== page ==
He added, “followed and further affirmed are the provisions of Article 142(a) that Parliament can — make laws ‘with respect to any matter in the Federal Legislative List,'” in his explanation.
“Entry 55 of Part I of Fourth Schedule while empowering the parliament to make laws in respect of ‘jurisdiction and powers of all courts except the Supreme Court’ especially excluded the Supreme Court,” the president stated.
The president concluded his observation by asking, “Can such a purpose be achieved without amending the provisions of relevant Articles of the Constitution?” He questioned the idea’s viability.
He also emphasized that the Constitution is not just another law; rather, it is the embodiment of fundamental principles, a higher law, and a law that is superior to other laws.
Alvi adheres to party guidelines: Senator Sherry Rehman, Climate Change Minister, criticized Alvi for adhering to the PTI’s policy in response to the president’s move.
She wrote, “By returning the Supreme Court bill (to the parliament) for review, President Arif Alvi has proved that he is not the country’s president but the PTI’s secretary general even now” in a tweet today.
Rehman emphasized that Alvi had already stated his position on the subject in an interview before even receiving the aforementioned bill, stating that he had looked at “every decision of the Parliament with the perspective of the PTI.”
She went on to say, “He is following the policy of his party, not his constitutional role as president.”
“The president is saying that this bill is outside the parliament’s power? For three and a half years, he kept running the President House like an ordinance factory. How could he be aware of the powers granted by the parliament? She stated, “President, do not teach legislation to the parliament.”
In the meantime, PTI leader Fawad Chaudhry urged the coalition government to “take a breath [and] think” rather than attempting to amend laws based on the wishes of “a few people.”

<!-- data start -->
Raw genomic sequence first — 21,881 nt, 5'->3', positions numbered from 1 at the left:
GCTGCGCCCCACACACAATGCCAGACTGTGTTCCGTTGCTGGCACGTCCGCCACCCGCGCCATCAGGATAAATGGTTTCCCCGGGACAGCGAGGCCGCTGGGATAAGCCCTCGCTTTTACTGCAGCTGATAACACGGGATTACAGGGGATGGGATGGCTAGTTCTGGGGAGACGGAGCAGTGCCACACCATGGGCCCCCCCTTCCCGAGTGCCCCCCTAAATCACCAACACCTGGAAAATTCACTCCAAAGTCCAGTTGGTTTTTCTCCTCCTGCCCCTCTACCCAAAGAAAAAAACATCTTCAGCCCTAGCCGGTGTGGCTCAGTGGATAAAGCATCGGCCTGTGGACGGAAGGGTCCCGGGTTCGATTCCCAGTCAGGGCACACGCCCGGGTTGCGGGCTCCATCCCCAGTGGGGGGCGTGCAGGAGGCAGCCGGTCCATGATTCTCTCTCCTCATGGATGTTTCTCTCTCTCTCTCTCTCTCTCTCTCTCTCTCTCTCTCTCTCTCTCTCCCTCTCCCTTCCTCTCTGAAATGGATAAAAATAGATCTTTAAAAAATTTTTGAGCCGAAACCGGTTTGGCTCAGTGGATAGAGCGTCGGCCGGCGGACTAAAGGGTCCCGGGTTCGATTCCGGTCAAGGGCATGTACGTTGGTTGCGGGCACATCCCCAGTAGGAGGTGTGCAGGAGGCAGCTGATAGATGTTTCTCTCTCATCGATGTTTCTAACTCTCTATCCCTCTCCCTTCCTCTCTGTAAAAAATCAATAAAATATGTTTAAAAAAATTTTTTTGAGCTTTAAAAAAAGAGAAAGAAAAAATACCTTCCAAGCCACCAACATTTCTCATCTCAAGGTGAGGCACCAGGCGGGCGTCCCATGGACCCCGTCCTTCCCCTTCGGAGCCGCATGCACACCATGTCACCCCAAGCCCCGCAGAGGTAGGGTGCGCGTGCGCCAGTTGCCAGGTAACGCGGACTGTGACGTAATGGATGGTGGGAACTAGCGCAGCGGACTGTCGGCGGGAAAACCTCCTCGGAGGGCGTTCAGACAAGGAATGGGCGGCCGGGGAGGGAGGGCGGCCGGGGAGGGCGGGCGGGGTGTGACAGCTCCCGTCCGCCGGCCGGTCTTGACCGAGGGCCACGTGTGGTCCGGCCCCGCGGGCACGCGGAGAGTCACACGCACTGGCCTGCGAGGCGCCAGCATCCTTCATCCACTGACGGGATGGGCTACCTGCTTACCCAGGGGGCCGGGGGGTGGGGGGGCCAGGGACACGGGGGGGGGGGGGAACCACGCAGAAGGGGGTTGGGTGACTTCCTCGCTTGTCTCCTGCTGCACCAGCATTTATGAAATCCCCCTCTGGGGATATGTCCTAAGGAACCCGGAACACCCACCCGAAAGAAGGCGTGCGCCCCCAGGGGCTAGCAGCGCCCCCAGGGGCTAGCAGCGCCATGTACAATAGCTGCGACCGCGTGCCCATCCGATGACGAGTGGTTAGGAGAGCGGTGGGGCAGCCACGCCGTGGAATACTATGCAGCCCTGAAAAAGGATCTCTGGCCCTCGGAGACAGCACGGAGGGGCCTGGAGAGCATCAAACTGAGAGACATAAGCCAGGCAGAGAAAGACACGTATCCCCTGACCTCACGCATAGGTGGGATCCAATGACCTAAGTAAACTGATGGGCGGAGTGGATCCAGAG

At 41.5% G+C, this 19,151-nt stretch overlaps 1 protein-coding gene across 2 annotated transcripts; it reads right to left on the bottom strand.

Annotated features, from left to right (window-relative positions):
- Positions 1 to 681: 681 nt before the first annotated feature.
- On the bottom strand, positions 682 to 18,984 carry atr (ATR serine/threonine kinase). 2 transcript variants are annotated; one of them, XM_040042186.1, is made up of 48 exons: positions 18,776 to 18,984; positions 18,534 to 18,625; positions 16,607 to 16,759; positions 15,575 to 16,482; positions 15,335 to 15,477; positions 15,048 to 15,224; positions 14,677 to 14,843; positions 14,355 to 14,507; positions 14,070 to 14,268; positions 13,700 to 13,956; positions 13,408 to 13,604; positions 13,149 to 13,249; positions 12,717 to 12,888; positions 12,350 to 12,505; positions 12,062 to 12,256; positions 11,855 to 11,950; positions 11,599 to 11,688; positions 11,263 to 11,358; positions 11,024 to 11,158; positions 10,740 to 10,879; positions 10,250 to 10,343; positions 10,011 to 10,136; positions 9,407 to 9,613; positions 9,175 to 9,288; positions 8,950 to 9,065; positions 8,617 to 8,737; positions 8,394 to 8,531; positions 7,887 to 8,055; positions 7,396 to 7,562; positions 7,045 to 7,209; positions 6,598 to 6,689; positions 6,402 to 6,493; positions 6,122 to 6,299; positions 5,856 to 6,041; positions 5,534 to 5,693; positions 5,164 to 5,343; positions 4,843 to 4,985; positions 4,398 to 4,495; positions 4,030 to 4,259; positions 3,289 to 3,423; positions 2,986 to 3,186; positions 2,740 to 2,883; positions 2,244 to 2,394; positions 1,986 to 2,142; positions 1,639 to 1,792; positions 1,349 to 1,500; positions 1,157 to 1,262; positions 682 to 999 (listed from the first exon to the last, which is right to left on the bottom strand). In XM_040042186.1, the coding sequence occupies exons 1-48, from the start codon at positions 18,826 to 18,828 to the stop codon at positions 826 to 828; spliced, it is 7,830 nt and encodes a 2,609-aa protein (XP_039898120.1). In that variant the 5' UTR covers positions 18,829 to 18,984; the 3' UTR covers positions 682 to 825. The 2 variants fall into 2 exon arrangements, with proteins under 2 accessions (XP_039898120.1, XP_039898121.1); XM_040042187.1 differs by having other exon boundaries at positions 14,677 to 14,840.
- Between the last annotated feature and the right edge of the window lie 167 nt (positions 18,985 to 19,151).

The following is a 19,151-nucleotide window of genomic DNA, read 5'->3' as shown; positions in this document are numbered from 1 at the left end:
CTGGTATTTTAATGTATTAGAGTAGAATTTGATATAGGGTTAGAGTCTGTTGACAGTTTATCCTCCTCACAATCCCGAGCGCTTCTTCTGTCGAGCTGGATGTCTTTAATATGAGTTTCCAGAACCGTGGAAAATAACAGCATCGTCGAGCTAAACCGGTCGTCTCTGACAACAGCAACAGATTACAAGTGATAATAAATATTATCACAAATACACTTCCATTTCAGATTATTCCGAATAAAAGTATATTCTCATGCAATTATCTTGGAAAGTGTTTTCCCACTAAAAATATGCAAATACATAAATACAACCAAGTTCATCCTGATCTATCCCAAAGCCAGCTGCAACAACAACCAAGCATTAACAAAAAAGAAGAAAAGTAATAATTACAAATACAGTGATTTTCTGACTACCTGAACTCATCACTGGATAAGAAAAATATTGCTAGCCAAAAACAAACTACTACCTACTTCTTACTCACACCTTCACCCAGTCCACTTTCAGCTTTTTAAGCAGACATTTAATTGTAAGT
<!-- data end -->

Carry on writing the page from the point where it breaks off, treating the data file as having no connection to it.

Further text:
“The government should not make laws that are dependent on the wishes of a few people. After endeavors to revise the High Court rules, diminishing the president’s powers by correcting the Races Act (2017) is absurd regulation.”
Tending to the public authority, he said, “You ought to slowly inhale [to] think and make changes in your legislative issues. Changes made in such a hurry will not be accepted.
‘SC authority can’t be changed by any standard regulation’
Lawyer Asad Rahim Khan, a reporter and legitimate pundit, let DawnNewsTV know that the issues with the bill were exceptionally clear. ” He stated, “The authority of the Supreme Court cannot be altered by routine legislation.” However, in their belief that this law would be correct, parliamentarians overruled that.
Barrister Khan also questioned the timing of the legislation, claiming that it would jeopardize the separation of powers and the independence of the judiciary. Except if the Constitution is altered, such far reaching changes can’t be acquainted with change the central equity’s and the High Court’s powers.
“The president acted appropriately.”
At the point when asked what choices the public authority has after the bill was returned, Lawyer Khan said that the parliamentarians will presently examine the bill in a joint meeting, and assuming that they send it back to the president for his consent, he has 10 days to sign it. [ He also stated that the bill would be considered to have been passed if he did not sign it within the stipulated ten days.